Parts vendor will do whatever we want, but claims that many of his clients, with small shops or doing site assembly, have moved from dowel-confirmat to this method, and tout the change as beneficial.

    No case clamps, no cabinet clamps, just a glue-bot (great applicator from FastCap) and a brad nailer. Joints are tight, quite strong, cabs moved immediately after assembly, yadda, yadda, yadda.

  4. #4
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    Default Re: Cab carcase joinery method

    Bob

    I think you are still going to need some clamps on the initial assembly--even if the cabinets will set-up without them. The nice this about the dowel/screw method is the way it sucks parts together. A brad is goiing to do that.

    If you supplier is trying to sell you on a new method will he send you a demo to try?

    Tim
    Nothing simple is ever easy

  5. #5
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    Default Re: Cab carcase joinery method

    I LIKE it. I know cabs don't get moved after they're installed but to have a well built box. Who's the vendor?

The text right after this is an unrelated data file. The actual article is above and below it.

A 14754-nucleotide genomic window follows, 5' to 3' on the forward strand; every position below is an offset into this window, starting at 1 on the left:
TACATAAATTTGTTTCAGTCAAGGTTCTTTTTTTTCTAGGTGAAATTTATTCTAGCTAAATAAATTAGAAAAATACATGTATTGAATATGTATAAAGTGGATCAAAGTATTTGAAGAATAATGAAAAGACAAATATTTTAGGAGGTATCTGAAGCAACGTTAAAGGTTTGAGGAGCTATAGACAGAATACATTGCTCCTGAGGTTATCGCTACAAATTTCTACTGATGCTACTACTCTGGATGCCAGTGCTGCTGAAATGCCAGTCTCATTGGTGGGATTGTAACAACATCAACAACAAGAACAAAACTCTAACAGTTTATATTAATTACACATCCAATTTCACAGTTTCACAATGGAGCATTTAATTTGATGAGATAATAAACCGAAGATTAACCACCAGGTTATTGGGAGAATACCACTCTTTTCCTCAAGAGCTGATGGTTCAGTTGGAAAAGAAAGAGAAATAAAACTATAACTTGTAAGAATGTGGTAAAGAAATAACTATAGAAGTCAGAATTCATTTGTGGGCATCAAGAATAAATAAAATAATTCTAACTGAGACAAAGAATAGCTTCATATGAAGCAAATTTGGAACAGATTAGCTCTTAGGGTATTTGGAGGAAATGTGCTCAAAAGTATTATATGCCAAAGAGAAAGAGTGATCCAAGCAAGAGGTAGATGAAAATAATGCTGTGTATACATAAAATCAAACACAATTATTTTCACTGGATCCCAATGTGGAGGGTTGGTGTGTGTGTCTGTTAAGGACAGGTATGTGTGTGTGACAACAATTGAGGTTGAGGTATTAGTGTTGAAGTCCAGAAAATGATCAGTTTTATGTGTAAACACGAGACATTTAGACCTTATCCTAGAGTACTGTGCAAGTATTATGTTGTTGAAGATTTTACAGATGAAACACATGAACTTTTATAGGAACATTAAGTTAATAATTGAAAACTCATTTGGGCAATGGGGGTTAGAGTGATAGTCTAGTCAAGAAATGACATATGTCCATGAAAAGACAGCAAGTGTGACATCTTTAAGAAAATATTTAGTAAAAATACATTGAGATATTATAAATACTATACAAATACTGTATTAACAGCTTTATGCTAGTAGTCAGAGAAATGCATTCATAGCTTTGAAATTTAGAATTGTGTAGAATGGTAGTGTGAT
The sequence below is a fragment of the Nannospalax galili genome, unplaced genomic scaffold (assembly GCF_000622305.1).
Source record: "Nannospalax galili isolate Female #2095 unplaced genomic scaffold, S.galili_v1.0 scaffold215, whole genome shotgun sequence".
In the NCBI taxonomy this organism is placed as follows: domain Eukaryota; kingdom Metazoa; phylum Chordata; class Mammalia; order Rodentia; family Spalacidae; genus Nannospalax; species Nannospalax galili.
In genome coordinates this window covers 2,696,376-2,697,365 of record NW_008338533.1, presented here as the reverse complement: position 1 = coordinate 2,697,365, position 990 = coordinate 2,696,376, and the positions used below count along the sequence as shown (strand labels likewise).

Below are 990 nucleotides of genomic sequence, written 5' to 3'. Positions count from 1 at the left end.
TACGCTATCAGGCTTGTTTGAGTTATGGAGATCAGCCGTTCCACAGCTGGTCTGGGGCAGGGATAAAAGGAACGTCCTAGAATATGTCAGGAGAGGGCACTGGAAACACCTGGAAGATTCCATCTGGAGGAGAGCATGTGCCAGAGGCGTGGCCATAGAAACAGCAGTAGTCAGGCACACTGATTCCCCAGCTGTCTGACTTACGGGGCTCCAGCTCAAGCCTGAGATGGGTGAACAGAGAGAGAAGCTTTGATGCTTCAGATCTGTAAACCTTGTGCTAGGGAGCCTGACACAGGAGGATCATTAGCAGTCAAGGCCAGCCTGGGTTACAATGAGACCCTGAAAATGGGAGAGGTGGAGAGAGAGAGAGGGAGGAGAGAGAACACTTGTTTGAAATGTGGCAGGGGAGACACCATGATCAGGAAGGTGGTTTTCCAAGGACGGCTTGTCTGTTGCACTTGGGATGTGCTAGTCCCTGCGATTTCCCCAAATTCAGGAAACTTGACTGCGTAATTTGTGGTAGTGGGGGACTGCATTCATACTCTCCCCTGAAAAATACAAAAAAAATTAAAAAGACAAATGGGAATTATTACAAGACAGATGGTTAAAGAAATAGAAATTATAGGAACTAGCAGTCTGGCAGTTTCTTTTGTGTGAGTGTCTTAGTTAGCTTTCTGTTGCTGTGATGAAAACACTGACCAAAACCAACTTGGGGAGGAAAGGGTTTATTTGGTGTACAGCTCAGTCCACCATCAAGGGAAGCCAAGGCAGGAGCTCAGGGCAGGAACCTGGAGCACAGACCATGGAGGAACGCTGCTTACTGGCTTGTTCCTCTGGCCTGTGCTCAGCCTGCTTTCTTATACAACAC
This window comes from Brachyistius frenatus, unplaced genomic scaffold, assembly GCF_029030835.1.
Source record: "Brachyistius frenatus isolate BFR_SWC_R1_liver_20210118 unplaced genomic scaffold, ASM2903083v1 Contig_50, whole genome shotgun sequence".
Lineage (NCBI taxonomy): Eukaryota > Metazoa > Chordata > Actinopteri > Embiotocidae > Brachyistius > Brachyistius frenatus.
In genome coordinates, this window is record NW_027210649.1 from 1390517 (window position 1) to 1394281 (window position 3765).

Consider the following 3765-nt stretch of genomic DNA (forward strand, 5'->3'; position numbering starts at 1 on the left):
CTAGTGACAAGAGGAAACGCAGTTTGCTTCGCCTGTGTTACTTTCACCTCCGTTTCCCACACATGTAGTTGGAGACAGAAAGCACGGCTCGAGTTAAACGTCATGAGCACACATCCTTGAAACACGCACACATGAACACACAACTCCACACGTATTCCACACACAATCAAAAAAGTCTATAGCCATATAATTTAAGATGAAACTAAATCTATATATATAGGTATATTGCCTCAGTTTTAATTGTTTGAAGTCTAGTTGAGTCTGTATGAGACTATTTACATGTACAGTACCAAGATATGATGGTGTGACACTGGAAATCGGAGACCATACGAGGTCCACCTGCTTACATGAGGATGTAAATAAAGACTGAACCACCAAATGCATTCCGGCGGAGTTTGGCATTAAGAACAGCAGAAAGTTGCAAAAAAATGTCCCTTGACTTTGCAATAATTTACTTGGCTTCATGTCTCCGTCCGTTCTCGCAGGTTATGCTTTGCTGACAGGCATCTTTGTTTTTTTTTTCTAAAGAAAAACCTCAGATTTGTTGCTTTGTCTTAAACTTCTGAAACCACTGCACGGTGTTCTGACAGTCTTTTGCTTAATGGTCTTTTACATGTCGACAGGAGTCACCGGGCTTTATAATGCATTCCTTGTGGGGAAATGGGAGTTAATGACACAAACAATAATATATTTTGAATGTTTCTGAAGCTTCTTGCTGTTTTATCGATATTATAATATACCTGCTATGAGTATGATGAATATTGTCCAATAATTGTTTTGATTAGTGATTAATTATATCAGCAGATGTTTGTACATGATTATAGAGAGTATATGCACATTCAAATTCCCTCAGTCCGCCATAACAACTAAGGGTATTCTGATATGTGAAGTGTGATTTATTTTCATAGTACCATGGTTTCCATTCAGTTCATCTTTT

6. #6
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    Default Re: Cab carcase joinery method

    Any vendor with a Thermowood CNC router setup and integrated with eCab software can do this for you.

    From what I am finding out about eCab and CNC shops, the design-only version of the software is free to qualified users, and is hugely rich.

    By rich I mean that the cab construction can be set to whatever the user deems right for him or her. There are no "standards" that lock you in. Blind mortise, full dado, butts with dowels and confirmats, faceframe schemes, virtually all the hardware available, all these things can be set into play as what are called "seeds," that the software will use as defaults for detailing out all the parts.